Myths vs. Facts

There’s a lot of misinformation out there, so we wanted to set the record straight on a few of the myths we hear most.

Global warming is caused by the sun.

Although the sun can influence the Earth’s climate, it is not responsible for the warming trend we’ve experienced during the past decade. Scientists do know subtle changes in the Earth’s orbit around the sun are responsible for the comings and goings of the ice ages. However, the pace of warming temperatures experienced has been markedly faster – taking place during the last 150 years, with the majority happening just over the past few decades. In fact, data from NASA released in late 2020 shows the current solar cycle is headed for its lowest level since 1750, which makes this the lowest energy output from the sun in 270 years.

It’s cold out. How could the climate be warming?

First, we must distinguish the difference between weather and climate. The term weather refers to the short term atmospheric conditions while climate is the weather of a specific region averaged over a long period of time. Global warming is causing the Earth’s average surface temperature to increase. Not only is this leading to heatwaves and droughts, but it is also causing changes in our natural climate systems. Climate change is also making extreme weather events more likely and severe, such as hurricanes which are becoming more intense, moving slower and taking longer to die down.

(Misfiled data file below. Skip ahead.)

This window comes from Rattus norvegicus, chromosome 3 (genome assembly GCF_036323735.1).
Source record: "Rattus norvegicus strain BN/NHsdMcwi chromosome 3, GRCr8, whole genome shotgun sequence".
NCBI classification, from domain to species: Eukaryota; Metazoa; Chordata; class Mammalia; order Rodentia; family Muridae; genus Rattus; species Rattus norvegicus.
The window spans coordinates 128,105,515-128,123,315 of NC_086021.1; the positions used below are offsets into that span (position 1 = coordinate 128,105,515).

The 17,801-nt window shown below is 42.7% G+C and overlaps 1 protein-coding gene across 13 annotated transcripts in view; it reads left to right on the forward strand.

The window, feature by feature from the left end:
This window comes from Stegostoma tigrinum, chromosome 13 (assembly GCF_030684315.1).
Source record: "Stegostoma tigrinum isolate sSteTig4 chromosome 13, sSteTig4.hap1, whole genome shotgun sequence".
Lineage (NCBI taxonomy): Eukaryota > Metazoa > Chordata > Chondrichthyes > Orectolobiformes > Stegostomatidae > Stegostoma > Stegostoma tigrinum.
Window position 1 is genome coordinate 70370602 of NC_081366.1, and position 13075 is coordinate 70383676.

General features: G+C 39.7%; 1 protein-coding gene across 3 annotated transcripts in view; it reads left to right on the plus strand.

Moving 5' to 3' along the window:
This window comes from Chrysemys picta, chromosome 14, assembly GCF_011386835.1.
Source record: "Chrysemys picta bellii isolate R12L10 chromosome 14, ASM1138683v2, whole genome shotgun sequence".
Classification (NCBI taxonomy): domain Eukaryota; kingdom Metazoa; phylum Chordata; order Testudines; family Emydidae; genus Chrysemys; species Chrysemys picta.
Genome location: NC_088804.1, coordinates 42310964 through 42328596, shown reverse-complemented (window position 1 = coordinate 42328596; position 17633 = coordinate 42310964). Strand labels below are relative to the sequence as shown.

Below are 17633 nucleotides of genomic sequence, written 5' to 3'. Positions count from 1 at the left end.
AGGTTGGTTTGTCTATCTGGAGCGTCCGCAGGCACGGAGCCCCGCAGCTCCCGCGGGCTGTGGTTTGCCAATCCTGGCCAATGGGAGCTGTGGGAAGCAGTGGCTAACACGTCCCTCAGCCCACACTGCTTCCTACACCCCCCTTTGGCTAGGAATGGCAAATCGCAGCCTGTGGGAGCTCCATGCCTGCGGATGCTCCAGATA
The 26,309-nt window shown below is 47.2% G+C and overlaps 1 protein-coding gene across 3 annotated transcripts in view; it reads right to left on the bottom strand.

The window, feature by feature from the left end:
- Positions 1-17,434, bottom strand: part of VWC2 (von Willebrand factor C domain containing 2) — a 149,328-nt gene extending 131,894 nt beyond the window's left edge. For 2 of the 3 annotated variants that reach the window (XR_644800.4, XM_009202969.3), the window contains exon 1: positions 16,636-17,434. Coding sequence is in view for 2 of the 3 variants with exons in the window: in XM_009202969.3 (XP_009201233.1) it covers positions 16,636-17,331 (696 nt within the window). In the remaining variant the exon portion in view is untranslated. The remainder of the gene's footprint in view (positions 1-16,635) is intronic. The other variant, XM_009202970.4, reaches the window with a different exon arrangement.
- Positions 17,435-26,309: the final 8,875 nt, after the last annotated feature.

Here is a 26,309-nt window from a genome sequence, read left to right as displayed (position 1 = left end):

Polar bear numbers are increasing.

Climate change is the biggest threat facing polar bears. According to a study conducted by the National Snow & Ice Data Center, over the past 30 years, the Arctic has warmed at roughly twice the rate as the entire globe. Scientists agree that this rapid warming is a signal of human-caused climate change. The loss of sea ice is making it increasingly more difficult for female polar bears to get onto land in late autumn to build their den for the arrival of their cubs. As sea ice continues to disappear due to warming temperatures, polar bears are struggling to find the food they need to survive.

There is nothing we can do about it.

There is a lot we can do about climate change. We each have a part to play in helping to bring about change. From making routine changes in the products we buy and consume to encouraging government leaders to support the policies that focus on reducing greenhouse gas emissions and protect our environment. To avoid the worst impacts of climate change and to limit warming to 2.7ºF, emissions would need to drop to net-zero by 2050. This means we must start cutting emissions by roughly 7.6% each year from 2020 until 2030. Together, we have the power to demand action and to bring positive change for the future of our planet.